2 added 969 characters in body; edited body

I should add that if we think of $u _{m,n}$ as saying "$\dot{g}(m) = n$" and replace the Boolean operations with the corresponding quantifiers, then the left side says "$\dot{g}$ is a real," and the right side says "$\dot{g}$ doesn't dominate every real in the ground model." This suggests how we can characterize forcings that don't add any unbounded reals, for example, namely the following identity holds:

$\prod _{m \in \omega} \sum _{k \in \omega} u _{m,k} = \sum _{f \in \omega ^{\omega}} \prod _{m \in \omega} \sum _{k < f(m)} u _{m,k}$

Forcings that don't add any reals are precisely those that satisfy the following identity:

$\prod _{m \in \omega} \sum _{k \in \omega} u _{m,k} = \sum _{f \in \omega ^{\omega}} \prod _{m \in \omega} u _{m,f(m)}$

You can easily generalize this to talking about functions $\kappa \to \lambda$; the above two results so generalized are precisely Theorem 15.38 and Lemma 15.39 in Jech, "Set Theory".

1

Stefan's answer pointed me in the right direction, and then talking it over with prof. Leo Harrington we've got an answer:

A complete Boolean algebra $\mathbb{B}$ never adds a dominating real iff for any collection $\{ u _{m,k} : m, k \in \omega \} \subset \mathbb{B}^+$ the following weaker form of weak $(\omega ,\omega )$-distributivity holds:

$\prod _{m \in \omega} \sum _{k \in \omega} u _{m,k} = \sum _{f \in \omega ^{\omega}} \prod _{n \in \omega} \sum _{n < m < \omega} \sum _{k < f(m)} u _{m,k}$

For the reverse implication, suppose "weak weak $(\omega ,\omega )$-distributivity" holds, and for contradiction let $u \neq 0$ be the Boolean value of the sentence "there exists a dominating real," and let $\dot{g}$ be a name witnessing this, i.e. the sentence "$\dot{g}$ is a dominating real" has Boolean value $u$. Define $u _{m,k} = || \dot{g} (m) = k ||$. Now if $G$ is any $\mathbb{B}$-generic filter containing $u$, noting that the left side of the distributivity identity is (at least) $u$, we know that the right side belongs to $G$. It's then not hard to see that:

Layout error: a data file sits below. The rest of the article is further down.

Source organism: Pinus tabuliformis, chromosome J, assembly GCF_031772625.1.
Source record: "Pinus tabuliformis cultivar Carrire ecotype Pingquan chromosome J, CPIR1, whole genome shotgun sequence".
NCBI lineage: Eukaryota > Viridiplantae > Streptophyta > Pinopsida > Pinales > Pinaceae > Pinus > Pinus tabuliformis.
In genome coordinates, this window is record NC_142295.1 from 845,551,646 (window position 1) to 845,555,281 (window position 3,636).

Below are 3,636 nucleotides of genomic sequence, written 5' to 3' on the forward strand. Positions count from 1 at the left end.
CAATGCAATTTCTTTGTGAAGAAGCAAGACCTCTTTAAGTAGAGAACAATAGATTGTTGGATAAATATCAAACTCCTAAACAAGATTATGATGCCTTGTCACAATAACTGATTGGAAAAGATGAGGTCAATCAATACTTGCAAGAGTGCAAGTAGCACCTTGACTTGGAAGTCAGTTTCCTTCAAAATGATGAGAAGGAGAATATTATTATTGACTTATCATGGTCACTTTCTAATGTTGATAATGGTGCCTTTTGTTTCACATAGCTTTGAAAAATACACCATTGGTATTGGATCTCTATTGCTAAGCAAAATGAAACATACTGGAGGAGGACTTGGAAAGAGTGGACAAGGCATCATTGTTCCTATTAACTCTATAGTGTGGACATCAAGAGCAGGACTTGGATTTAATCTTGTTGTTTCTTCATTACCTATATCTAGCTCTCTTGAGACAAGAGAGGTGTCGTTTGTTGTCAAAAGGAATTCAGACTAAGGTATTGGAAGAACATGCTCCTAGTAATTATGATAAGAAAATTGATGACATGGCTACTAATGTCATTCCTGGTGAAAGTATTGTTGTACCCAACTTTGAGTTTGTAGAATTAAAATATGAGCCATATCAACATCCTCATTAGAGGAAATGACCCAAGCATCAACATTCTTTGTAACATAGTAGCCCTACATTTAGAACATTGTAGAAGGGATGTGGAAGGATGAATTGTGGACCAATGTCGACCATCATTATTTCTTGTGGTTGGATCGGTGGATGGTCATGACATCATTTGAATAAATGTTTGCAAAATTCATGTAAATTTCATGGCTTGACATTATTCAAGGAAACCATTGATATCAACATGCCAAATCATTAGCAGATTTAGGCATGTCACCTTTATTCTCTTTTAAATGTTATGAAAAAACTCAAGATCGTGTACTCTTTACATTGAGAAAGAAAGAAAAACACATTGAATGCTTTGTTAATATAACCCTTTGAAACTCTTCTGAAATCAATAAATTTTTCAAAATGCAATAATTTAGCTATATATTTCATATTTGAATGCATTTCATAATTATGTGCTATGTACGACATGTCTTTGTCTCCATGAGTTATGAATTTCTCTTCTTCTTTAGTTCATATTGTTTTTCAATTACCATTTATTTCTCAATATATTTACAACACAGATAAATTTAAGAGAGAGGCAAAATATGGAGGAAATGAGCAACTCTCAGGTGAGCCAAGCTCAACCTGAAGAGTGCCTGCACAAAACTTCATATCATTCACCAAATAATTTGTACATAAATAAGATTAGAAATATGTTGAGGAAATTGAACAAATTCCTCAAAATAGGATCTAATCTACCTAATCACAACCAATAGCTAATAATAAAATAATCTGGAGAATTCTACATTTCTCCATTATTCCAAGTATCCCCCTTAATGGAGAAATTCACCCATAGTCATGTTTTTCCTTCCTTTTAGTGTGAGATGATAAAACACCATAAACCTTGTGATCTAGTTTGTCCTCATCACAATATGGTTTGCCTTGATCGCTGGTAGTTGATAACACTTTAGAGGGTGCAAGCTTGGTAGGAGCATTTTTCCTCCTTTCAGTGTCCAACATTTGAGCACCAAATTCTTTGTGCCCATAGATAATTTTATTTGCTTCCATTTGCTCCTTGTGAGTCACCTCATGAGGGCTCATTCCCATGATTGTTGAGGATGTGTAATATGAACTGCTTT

$(\exists f \in (\omega ^{\omega})^V )(\forall n \in \omega )(\exists m > n)(\exists k < f(m))(u _{m,k} \in G)$

which is to say that there's a real $f$ in the ground model such that:

$(\forall n)(\exists m > n)(\dot{g}^G (m) < f(m))$

so $f$ is not dominated by $\dot{g}$, contradiction.

For the forward implication, it should suffice to show it in the case where for each $m$, the set $\{ u _{m,k} : k \in \omega \}$ is an antichain with least upper bound $u$ independent of $m$ (I haven't checked this detail personally). So let $\{ u _{m,k}\}$ be such a collection for which the identity fails. Consider the name:

$\dot{g} = \{ (u _{m,k}, (m,k)) : m, k \in \omega \}$

It's not hard to see that the right side of the identity is at most $u$, so assuming the identity fails it's strictly less than $u$, so since $\mathbb{B}$ is separative there's a generic $G$ containing $u$ avoiding the right side of the identity. It's not hard to see from here that $\dot{g}^G$ will dominate all the ground model's reals.